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Tuesday, September 26, 2023

Building Stronger Bones in Seniors

New research leads to hope for therapies that can rebuild bone at any age, while current recommendations to maintain bone health have changed slightly.

A fifth of American women aged 50 and older have osteoporosis, and more than half of them have bone loss visible with a scan. Although they may not realize it, a third of older men have detectable bone loss, too. Given that a third of older women worldwide and a fifth of men will develop a fracture related to bone loss, it’s a subject of much importance among older adults. 

Many seniors aren’t aware of their bone loss, given that bone density checks are not always a part of routine care. All women should be assessed at menopause, according to physician Nancy Lane, who specializes in rheumatology research, while men should be evaluated at age 70. People with a family history of hip fracture or who have had a fracture as an adult ought to be checked earlier.

Diet Recommendations Are Modified

Research around the best diet for bone health has been ongoing. Results of a large recent study  surprised many scientists. The research found no reductions of fractures in healthy adults aged 50 and over who took vitamin D supplements for five years. The same team found that the supplements also did not improve bone density.

New Hope for Rebuilding Bone  

The common mantra for older adults is that once you lose bone, you can’t restore it. But new research is revealing promising pathways to fill in porous bone. At FIU (Florida International University), scientists have discovered a treatment that can be taken as a pill – a breakthrough for cheaper, effective treatment. “Our experiments in the lab showed small molecule activators delivered orally improve bone density, an exciting discovery that could lead to a new treatment for osteoporosis,” says study author Alexander Agoulnik, FIU professor and interim chair of the Department of Human and Molecular Genetics.

At the UC Davis School of Medicine, rheumatologist Lane has been working with medications to grow bone. “Our group did a lot of work with the parathyroid hormone,  which is a bone-growing peptide,” she says, “and the anti-sclerostin antibodies, which grow bone fast. Once you grow bone you can hang onto it. It's just a matter of getting the people diagnosed, treated, and not lost to follow-up. I think that's the biggest area that needs to be addressed.”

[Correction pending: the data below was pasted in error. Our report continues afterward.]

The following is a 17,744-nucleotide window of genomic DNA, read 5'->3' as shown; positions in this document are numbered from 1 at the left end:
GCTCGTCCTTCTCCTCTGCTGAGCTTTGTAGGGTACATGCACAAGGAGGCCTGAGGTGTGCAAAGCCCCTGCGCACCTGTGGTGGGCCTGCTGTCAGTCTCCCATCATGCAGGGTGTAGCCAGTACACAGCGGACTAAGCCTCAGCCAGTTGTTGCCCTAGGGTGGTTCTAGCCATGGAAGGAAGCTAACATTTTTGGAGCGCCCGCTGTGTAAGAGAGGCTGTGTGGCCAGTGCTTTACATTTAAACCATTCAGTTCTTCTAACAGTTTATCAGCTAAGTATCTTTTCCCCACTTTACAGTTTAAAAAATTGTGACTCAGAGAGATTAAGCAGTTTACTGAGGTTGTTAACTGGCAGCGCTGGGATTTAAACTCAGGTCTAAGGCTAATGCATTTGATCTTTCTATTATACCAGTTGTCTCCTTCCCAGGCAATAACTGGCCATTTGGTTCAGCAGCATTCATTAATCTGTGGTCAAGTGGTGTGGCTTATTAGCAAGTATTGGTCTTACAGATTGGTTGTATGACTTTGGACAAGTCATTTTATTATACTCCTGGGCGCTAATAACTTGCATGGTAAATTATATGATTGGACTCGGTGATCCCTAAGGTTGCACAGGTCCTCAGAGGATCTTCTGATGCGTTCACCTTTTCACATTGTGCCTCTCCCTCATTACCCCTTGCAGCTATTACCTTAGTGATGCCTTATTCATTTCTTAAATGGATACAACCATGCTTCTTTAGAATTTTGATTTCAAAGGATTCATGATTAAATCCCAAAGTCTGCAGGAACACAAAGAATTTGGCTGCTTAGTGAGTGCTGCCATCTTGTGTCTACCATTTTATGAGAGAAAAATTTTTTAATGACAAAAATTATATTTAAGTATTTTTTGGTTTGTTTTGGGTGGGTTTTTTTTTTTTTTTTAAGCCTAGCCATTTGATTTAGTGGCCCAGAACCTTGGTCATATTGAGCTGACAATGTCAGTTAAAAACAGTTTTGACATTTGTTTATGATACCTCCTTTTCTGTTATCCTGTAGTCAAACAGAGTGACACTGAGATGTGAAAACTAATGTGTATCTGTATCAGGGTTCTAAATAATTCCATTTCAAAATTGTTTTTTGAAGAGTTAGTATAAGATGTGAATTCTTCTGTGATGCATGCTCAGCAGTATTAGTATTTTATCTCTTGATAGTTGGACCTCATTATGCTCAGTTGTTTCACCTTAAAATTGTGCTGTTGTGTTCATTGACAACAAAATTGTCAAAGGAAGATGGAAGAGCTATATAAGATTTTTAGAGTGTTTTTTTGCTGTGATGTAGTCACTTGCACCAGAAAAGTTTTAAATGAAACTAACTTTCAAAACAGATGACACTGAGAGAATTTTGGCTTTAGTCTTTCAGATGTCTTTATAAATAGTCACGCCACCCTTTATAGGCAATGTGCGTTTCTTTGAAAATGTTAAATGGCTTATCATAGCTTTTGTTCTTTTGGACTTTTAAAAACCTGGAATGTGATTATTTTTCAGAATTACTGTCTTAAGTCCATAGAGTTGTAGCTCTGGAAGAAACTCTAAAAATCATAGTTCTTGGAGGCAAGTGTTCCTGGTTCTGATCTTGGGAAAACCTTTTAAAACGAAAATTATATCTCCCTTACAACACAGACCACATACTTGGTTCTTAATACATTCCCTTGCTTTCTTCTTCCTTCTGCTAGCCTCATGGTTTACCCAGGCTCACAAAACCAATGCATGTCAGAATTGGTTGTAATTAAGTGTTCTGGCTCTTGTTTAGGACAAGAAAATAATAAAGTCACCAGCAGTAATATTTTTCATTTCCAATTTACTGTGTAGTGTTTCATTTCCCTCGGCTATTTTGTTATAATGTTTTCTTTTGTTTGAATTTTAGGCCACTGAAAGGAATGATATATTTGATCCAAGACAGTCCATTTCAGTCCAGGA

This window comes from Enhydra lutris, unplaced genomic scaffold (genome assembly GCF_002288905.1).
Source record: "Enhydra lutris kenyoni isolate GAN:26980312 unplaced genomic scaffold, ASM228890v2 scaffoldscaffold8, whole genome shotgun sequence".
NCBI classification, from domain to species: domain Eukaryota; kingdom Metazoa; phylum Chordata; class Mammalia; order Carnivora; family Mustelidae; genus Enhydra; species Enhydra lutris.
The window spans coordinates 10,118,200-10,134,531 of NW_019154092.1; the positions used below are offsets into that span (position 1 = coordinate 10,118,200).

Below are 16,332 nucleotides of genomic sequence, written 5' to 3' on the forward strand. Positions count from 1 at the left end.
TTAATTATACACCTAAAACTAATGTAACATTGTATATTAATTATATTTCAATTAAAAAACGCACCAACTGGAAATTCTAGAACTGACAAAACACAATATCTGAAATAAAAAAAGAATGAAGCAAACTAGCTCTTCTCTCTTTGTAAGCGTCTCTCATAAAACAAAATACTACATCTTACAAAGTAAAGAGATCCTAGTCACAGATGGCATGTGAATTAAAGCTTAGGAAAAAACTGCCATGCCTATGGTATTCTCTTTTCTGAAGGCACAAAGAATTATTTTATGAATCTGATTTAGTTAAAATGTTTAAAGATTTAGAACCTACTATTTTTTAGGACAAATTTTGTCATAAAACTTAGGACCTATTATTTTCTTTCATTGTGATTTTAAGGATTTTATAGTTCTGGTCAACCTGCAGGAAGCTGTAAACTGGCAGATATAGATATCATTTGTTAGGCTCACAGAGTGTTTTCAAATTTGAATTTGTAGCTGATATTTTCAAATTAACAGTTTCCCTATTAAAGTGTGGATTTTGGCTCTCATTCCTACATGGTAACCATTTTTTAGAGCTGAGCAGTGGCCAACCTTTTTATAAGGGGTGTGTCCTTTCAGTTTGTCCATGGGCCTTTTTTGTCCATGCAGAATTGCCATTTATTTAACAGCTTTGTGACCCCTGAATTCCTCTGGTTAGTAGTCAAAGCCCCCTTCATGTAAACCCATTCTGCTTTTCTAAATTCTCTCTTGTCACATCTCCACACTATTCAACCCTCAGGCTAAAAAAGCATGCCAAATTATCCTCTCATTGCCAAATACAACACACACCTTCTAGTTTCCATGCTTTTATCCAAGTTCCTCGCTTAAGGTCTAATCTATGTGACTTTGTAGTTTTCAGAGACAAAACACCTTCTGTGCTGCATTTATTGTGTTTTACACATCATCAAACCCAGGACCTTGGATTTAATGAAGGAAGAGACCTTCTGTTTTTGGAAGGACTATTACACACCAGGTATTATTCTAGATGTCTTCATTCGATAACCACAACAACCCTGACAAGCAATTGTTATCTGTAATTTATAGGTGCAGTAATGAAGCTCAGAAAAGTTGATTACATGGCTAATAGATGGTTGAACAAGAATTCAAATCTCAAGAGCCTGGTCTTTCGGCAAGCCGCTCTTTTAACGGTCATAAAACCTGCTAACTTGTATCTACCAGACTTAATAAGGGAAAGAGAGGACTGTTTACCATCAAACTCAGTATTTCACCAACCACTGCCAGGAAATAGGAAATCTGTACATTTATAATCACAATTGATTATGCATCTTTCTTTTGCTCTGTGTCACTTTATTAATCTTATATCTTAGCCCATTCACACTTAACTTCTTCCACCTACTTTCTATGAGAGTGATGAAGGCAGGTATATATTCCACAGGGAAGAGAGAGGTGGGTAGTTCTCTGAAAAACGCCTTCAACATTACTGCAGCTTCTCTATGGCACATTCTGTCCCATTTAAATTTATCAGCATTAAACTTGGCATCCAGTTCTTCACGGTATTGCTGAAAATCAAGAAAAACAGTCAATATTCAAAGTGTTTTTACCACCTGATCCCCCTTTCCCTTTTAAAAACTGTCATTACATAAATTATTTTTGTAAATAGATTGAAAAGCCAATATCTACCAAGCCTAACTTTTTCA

“Food and incidental sun exposure likely provide enough vitamin D for healthy adults,” says endocrinologist and study lead Meryl LeBoff of Brigham and Women's Hospital in Boston. However, it’s important to note that participants were healthy adults. She advised that people with osteoporosis continue a vitamin D and calcium regimen.

What are some things we can consume to help protect bones? Plenty of calcium is first on the list – much more than most of us normally consume. Dairy products, sardines, and tofu are good sources, as well as kale and broccoli. Fortified breakfast cereals and orange juice work, too. Authorities recommend 1,200 milligrams a day for women after 50 and men after 70. Getting it from food is optimal for the accompanying nutrients and continuous absorption, but some may need an additional supplement. 

Surprisingly, your morning cup of joe may be helping bone health. Research from Hong Kong University showed that a trio of digestive by-products of coffee correlated with greater bone density of the lumbar spine and femur. Lead study author Ching-Lung Cheung says, “Coffee intake, if not excessive, should be safe for bone, and if you still have concerns, add milk!”

And while you probably know that more than a daily drink or two of an alcoholic beverage is detrimental, you may think that fizzy water is also something you should avoid. It actually doesn’t make bones weaker. But what does? Cola and soda pop appear to be the real culprits. 

Exercise is Essential

Bones need workouts to stay strong, just like your muscles. The very best ones are those that put body weight on your skeleton, such as climbing stairs, dancing, racket sports (pickleball players, that’s you!), yoga and walking. But you also need to do repetitions for muscle strength. Any kind of lifting, using machines or weights, pushups and squats are all good for building strength. 

And if you smoke, stop. It’s not only bad for bone health, but for many other diseases as well. 

Monday, September 25, 2023

Should You Buy a Vacation Home?

The idea of vacationing in a second home sounds idyllic. But while the image may feel dreamlike, the reality can be quite different. 

You’ve just returned from your favorite vacation spot, where the air was clean, the ocean waves pulsed in the background (or insert your favorite alternate experience) and every day felt magical. Ah, if only you could live there, then everything would be so much better! Well, that wouldn’t work, you can’t move … but what if you got a vacation home there? One you could visit whenever you wanted to? A place to call your own that sits right in paradise?